Question: What are some of the most pressing telehealth-related challenges for providers?
Answer: Payment. Payment parity (i.e., comparable coverage and reimbursement for telemedicine services to that of in-person services) is a big issue of focus right now. As of today, 28 states have enacted payment parity laws for telehealth services. However, there is no board to enforce adherence to parity laws, so even providers in states with parity aren’t always guaranteed to receive equal, or adequate, payment for telehealth services provided. This payment uncertainty discourages providers from offering telehealth services since payers aren’t required to appropriately compensate them for the care they provide remotely.
Licensure. Licensure issues limit a provider’s ability to provide care for patients outside of the state in which the patient is located, except when states have reciprocity. Licensure is granted through state board exams, and physicians are typically licensed only to practice in one state, or in two or three if they live close to the borders. Legislation known as the Telemedicine for Medicare Act (TELE-MED) has been introduced in Congress to allow a Medicare provider to provide telemedicine services to a Medicare beneficiary residing in a different state from the Medicare provider. Thus far, the legislation has not moved forward. The issue of multi-state licensure is not without controversy, as organized medicine as a whole does not support any adjustments or carve-outs to the traditional state licensure board process.
No clear standard of care. In terms of malpractice risk, sometimes providers fear they’re being judged against unknown metrics. Certain states have set unclear standards for services provided via telehealth, while other states require physicians to evaluate patients using the same standards as they would in a face-toface interaction. This “element of the unknown” makes providers uneasy.
Q: What role do telehealth vendors play?
A: Telehealth products assist with the care process to a greater extent than medical tools have in the past, occasionally going so far as to blur the line between provider and care platform. Vendors are integral to care provision, but they neither assume liability nor reap financial rewards for individual cases. Technology is a critical component of telemedicine, and the traditional Medicare program has struggled with this to a certain extent as the program considers what exactly it is paying for when it reimburses providers for telemedicine services. It has further struggled to determine what that payment rate should be given that care is comprised of both the provider’s services and the technology involved in providing those services.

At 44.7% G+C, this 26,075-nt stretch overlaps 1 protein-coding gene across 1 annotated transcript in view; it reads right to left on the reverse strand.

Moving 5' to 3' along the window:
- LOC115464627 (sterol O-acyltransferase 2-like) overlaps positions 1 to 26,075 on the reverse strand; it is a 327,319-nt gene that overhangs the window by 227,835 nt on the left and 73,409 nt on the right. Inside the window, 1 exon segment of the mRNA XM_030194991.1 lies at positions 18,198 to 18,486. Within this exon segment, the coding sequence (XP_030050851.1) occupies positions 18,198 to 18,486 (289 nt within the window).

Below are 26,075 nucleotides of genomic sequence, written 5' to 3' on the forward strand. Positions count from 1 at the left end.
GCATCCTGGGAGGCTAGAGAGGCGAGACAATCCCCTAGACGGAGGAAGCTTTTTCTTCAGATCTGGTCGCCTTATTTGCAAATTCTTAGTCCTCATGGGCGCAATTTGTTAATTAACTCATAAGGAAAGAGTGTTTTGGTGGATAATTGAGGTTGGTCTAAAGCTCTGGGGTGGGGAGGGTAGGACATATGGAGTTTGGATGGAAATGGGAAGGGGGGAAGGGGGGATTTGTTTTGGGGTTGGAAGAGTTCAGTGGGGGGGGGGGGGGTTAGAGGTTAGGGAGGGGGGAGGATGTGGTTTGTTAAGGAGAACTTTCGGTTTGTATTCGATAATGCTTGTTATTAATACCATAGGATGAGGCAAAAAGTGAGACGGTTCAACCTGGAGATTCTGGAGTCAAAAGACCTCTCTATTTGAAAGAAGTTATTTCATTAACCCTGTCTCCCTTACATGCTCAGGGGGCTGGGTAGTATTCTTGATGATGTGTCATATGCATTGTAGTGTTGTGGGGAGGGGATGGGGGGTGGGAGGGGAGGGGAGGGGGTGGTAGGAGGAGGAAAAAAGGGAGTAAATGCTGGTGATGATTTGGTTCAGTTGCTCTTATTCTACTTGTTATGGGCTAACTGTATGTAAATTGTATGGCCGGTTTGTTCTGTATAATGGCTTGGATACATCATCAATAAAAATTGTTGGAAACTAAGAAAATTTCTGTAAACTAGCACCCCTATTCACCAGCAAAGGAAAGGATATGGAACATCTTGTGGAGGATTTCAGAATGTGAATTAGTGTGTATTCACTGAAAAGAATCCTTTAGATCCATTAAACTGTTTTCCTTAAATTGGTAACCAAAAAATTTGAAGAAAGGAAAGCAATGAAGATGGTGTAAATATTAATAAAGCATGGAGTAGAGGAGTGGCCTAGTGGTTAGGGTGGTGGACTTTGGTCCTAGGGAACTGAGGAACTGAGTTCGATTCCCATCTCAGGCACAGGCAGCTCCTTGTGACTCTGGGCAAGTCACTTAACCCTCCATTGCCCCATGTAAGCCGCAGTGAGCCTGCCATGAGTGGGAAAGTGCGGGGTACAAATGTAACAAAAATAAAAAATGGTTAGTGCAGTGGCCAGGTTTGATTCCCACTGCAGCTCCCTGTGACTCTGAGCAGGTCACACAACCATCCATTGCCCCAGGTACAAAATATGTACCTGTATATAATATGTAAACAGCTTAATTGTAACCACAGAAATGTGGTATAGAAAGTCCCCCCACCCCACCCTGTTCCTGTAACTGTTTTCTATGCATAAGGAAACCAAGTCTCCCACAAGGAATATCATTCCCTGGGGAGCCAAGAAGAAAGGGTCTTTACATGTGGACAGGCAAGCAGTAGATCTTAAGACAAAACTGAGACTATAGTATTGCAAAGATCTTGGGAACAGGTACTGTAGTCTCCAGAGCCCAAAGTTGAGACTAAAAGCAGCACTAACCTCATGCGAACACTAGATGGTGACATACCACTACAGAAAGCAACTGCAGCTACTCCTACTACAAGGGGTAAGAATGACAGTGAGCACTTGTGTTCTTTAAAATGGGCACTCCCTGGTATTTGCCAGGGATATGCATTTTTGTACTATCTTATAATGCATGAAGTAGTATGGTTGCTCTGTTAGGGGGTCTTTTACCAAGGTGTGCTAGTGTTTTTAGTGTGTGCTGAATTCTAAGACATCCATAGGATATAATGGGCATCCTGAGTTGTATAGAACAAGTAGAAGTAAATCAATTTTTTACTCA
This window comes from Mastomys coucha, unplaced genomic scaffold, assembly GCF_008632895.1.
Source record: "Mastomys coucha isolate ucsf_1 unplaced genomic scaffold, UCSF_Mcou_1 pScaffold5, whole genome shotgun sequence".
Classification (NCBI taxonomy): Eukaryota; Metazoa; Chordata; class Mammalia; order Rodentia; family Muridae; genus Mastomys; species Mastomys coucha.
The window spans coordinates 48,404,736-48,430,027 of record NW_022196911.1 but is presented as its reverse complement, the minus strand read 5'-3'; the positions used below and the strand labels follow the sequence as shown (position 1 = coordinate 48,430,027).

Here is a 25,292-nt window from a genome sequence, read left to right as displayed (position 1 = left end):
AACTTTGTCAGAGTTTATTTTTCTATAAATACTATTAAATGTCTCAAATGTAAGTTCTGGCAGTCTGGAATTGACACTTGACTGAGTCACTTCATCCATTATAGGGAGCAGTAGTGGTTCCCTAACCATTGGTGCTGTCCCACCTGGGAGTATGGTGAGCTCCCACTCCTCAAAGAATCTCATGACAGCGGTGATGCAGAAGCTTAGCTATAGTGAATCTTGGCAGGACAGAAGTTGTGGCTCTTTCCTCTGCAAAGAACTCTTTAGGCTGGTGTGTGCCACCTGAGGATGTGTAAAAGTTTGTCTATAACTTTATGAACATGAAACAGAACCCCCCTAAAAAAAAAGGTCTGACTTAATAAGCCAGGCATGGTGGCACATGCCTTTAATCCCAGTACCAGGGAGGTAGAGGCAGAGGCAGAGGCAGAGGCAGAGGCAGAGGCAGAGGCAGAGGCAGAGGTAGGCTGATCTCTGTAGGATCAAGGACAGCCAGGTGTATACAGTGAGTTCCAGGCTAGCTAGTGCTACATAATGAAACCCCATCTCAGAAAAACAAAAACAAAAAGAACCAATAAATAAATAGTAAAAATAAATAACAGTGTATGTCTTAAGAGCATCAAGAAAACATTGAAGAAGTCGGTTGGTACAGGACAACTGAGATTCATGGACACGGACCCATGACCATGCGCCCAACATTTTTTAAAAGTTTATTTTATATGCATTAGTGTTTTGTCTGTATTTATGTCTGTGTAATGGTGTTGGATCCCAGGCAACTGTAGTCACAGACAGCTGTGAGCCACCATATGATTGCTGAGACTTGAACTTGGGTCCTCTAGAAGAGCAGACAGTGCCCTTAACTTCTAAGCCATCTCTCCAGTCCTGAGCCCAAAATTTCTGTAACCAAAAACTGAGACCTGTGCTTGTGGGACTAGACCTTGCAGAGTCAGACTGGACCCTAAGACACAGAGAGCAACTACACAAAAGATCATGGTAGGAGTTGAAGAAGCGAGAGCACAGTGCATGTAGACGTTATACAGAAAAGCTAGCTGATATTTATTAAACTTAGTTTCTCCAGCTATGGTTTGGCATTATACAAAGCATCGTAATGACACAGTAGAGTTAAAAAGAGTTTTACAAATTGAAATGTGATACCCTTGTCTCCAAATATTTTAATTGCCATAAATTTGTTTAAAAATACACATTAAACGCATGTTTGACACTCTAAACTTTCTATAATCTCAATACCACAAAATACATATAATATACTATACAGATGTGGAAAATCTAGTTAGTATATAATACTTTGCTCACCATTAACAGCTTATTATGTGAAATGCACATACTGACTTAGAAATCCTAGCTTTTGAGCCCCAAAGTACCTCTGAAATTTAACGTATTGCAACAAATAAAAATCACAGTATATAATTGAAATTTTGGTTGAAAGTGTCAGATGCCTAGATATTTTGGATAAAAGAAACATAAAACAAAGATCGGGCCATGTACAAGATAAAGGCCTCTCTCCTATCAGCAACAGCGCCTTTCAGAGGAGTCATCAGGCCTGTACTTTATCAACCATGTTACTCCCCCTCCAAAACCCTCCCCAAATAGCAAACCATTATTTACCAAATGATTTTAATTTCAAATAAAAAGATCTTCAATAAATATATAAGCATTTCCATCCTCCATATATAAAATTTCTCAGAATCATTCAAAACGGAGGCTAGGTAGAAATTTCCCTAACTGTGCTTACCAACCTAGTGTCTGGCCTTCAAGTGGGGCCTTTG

For the future, under value-based payment models, providers will be forced to take on more patient risk than ever before. They will want to be assured that if—and, realistically, when—they invest in technology to support their telehealth practice, as telehealth expands into this space, the technology will help them meet their goals of achieving savings and maintaining a high quality of care. More information about the technology will help them make those decisions, and the expectation is that technology vendors will want to ensure their technology is marketed in this way.
Q: Why is the government interested in telehealth?
A: More than ever, policymakers and regulators are taking a close look at how to address coverage and reimbursement challenges that currently exist. Many view utilization of telehealth as a potential tool to reduce Medicare costs and overall health care spending while improving access to care for the chronically ill as well as those patients in remote geographic locations. They also consider telehealth a potential avenue to improve engagement with consumers, improve health care maintenance, and keep patients out of costly acute care settings. Regulators are also concerned, however, that the easy access to care through telehealth applications may in fact increase utilization (potentially for medically unnecessary care) and, similarly, expenses.